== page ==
Summary: Jesus says that the point of the Bible and the point of life is love. Is it really that simple?
Homily for Retirement Suites by the Lake - July 7, 2007
--This is a message for an ecumenical service at my parent’s retirement community--
"An expert in the law, tested (Jesus) with this question:"Teacher, which is the greatest commandment in the Law?" Jesus replied: "’Love the Lord your God with all your heart and with all your soul and with all your mind.’ This is the first and greatest commandment. And the second is like it: ’Love your neighbor as yourself.’ All the Law and the Prophets hang on these two commandments." Matthew 22:35-40
Do you ever have people come up to you and tell a really, really long story or give a really, really lengthy explanation about something?
Those who know me know that if I’m given too much detail my eyes start to glaze over and I’ll often ask: “So ...could you just summarize for me?” Then they give me the short version which is the only way they’re likely to get a response from me. Is that a ’guy thing’ or what? Anyway, I know I’m not the only one who prefers the short version.
In our reading today someone approaches Jesus and they decide to test him with a really good question. They take out a huge Bible (Prop: Huge Bible) and they ask Jesus “Of everything in here, which is the absolute most important thing”.
Whenever you have to pare down a whole ton of possibilities into just one or two preferences, what you end up doing is talking about what you really think matters in life.
So Jesus is staring at this Bible (still hold Bible) that’s big enough to choke a moose and he’s asked to state the most important thing written in its pages. A daunting challenge, eh? “Which of the 27,570 verses in the OT is the most important. You have 10 seconds to answer”. You can imagines some game show host asking that kind of question.
Without skipping a beat Jesus replies: “’Love the Lord your God with all your heart and with all your soul and with all your mind.” That’s found in Deuteronomy chapter six. He continues: “This is the first and greatest commandment. And the second is like it: ’Love your neighbor as yourself.’”.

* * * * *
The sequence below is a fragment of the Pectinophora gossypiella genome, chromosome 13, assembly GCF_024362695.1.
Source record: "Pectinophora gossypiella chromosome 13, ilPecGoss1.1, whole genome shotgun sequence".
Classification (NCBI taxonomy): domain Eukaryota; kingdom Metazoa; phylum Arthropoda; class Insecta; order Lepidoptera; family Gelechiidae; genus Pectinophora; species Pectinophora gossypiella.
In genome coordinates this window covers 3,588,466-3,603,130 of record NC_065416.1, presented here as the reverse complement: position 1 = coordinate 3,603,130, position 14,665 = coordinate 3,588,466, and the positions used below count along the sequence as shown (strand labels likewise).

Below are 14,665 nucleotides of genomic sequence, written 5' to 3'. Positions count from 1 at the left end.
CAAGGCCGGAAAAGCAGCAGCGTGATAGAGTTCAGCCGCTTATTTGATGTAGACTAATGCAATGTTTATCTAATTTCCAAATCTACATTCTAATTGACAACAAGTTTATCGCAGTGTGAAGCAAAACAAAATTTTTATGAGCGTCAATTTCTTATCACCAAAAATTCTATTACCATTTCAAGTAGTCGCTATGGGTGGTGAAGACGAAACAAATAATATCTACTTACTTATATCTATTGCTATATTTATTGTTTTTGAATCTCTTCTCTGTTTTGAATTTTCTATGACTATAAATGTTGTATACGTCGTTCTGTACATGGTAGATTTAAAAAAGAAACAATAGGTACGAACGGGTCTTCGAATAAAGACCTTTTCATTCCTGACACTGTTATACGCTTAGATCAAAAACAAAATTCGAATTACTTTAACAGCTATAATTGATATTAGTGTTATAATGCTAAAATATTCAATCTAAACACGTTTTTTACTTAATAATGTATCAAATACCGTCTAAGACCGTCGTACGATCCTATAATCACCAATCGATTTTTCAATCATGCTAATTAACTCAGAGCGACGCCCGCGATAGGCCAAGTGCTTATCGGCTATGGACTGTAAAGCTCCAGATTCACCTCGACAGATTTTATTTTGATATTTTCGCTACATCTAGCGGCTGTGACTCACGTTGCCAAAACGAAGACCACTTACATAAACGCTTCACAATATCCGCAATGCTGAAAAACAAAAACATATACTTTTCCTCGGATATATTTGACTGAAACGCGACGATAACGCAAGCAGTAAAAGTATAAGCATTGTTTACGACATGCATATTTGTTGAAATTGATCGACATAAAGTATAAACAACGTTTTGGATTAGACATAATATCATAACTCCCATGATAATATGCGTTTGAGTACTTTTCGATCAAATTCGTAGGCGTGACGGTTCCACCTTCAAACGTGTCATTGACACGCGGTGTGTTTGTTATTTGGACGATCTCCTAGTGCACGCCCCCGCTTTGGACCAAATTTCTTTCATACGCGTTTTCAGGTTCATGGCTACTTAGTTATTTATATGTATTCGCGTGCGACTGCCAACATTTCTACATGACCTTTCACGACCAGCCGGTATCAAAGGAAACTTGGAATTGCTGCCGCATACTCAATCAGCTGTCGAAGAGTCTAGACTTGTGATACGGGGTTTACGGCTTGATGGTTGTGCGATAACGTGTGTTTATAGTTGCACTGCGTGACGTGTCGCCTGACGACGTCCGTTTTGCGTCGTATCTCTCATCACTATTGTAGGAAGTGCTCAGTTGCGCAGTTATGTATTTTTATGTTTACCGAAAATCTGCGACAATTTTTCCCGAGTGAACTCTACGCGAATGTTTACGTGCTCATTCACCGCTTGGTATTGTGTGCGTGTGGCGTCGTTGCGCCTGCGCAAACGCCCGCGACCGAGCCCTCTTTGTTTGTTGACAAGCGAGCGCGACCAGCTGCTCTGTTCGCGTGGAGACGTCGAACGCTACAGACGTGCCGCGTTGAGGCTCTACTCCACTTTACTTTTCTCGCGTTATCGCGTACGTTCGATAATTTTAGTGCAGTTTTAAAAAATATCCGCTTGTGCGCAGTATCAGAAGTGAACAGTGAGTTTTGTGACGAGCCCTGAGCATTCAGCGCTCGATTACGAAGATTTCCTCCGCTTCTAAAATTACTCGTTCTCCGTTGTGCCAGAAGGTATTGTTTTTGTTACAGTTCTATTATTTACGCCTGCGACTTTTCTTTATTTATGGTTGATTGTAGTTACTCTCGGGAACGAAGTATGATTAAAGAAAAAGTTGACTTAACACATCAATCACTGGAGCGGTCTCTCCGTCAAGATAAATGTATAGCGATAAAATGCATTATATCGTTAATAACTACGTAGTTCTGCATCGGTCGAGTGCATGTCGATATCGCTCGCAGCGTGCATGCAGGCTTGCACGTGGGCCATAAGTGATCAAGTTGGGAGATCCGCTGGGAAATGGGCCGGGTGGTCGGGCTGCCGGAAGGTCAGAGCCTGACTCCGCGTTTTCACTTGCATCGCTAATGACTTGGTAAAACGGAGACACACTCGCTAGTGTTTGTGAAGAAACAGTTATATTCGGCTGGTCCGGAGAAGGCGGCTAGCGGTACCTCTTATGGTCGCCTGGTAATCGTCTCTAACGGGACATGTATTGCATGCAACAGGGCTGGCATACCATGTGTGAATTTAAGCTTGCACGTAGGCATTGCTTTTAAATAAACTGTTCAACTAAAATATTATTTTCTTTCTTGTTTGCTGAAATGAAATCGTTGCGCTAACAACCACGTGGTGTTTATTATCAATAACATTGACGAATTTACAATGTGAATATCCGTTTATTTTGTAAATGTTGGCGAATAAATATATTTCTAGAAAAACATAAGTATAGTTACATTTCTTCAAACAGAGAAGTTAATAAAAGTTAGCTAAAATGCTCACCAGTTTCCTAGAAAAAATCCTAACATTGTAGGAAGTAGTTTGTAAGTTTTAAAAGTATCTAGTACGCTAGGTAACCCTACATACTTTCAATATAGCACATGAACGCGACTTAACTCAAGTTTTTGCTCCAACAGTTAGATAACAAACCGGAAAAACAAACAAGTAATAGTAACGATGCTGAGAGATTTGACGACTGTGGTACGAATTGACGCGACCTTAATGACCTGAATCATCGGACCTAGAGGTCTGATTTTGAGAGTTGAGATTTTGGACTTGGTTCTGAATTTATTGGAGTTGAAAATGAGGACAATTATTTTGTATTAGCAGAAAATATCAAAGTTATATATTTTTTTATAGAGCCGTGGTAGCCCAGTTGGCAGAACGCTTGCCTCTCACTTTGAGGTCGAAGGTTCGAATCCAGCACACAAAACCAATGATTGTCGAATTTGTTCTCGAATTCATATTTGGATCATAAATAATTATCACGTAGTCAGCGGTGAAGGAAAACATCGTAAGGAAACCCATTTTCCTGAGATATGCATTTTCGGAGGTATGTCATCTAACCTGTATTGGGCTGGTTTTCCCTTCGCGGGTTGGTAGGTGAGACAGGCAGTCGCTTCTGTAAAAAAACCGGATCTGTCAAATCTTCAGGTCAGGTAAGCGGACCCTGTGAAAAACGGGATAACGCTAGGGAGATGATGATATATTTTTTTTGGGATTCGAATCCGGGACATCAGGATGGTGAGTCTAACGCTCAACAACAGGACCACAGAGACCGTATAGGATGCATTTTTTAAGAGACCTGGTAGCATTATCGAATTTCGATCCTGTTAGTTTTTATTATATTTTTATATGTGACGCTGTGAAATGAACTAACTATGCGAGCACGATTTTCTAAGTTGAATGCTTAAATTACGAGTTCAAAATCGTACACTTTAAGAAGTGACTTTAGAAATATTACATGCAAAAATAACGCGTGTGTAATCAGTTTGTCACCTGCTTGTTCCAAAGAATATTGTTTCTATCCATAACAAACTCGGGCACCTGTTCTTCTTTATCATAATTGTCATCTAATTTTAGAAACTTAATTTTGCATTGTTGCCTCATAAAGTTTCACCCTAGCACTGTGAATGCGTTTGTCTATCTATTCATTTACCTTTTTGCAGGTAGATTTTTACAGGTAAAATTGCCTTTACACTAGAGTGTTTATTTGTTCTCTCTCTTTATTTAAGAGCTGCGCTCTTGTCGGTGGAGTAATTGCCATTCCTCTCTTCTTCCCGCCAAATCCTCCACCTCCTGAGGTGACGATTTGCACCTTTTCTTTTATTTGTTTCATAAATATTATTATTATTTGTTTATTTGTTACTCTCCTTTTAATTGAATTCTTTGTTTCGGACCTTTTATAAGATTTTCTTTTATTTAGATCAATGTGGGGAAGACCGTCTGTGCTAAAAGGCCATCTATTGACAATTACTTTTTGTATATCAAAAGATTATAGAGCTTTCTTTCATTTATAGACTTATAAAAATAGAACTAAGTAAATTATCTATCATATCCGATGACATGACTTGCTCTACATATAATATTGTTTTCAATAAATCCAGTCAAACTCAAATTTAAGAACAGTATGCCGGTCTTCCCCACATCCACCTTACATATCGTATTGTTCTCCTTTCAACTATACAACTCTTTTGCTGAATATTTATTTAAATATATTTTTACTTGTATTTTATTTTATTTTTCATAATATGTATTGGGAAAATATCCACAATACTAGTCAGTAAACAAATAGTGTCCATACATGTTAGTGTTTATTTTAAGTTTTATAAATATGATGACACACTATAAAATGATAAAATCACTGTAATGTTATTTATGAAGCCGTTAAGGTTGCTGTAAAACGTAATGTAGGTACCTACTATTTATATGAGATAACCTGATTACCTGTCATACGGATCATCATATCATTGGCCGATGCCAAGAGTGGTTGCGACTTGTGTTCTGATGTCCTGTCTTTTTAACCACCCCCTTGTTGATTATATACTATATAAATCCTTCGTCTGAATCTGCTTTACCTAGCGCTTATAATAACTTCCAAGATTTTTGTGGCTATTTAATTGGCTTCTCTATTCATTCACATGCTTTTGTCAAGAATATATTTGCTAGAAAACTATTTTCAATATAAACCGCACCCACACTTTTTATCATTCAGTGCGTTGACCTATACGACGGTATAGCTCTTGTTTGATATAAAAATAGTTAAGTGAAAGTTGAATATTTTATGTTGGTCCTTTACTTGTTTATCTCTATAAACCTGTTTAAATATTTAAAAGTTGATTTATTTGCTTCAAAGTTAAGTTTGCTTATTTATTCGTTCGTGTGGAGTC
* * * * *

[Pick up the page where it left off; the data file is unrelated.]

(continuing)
So Jesus summarizes all of the OT, all 27, 570 verses by saying that the most important thing we’ll find in the Bible the command to love.
Now that can be a bit surprising if we’ve been used to thinking about this book as a book of rules. A book of do’s and don’ts. There are of course “do’s and don’ts” in the Bible. The ten commandments for example.
But when it comes right down to it, Jesus says that relationships matter the most. Love...matters the most. So much so that Jesus says: “All the Law and the Prophets hang on these two commandments."
That’s like saying “What this Book is trying to teach us about life...is that the most important thing is to love...To love your Maker and to love the other people beside yourself that your Maker made”.
Now, how can that be? How can Jesus say that love is what it’s all about? Don’t we need to hear, for instance, that it’s wrong to kill? That it’s wrong to oppress the poor? That stealing and lying and charging excessive interest is wrong?
Yes, we do need to hear that, but if we really, truly get what Jesus means when he says that life is about love, that we only need to love God and each other. If we get that and live that, then of course, we’re not going to do anything that is not loving to anyone else. That’s actually the best definition of the word “Love” that I know of. Behaving in loving ways to another. To love someone is to treat them in a loving way.
There’s a great line from a recent movie called The Last Kiss. The main character has cheated on his fiancé and he goes back to her only to encounter her father.
The main character tells the father what a big stupid mistake he made by cheating and that he really truly only loved his fiancé. The father, who is a gentle, sympathetic man, says this: “What you feel only matters to you, what you do to the people you say you love, that’s what matters– the only thing that counts”.
Often we think of love as an emotion...and of course it is...but love needs to be expressed in real terms in order to make any kind of difference in order to actually BE love.
Love that’s unexpressed is just sentiment. If it stays as just an emotion without finding expression, it doesn’t really accomplish much.
“What you feel only matters to you, what you do to the people you say you love, that’s what matters” That’s remarkably similar in my mind to what Jesus is saying in the passage we’re discussing today.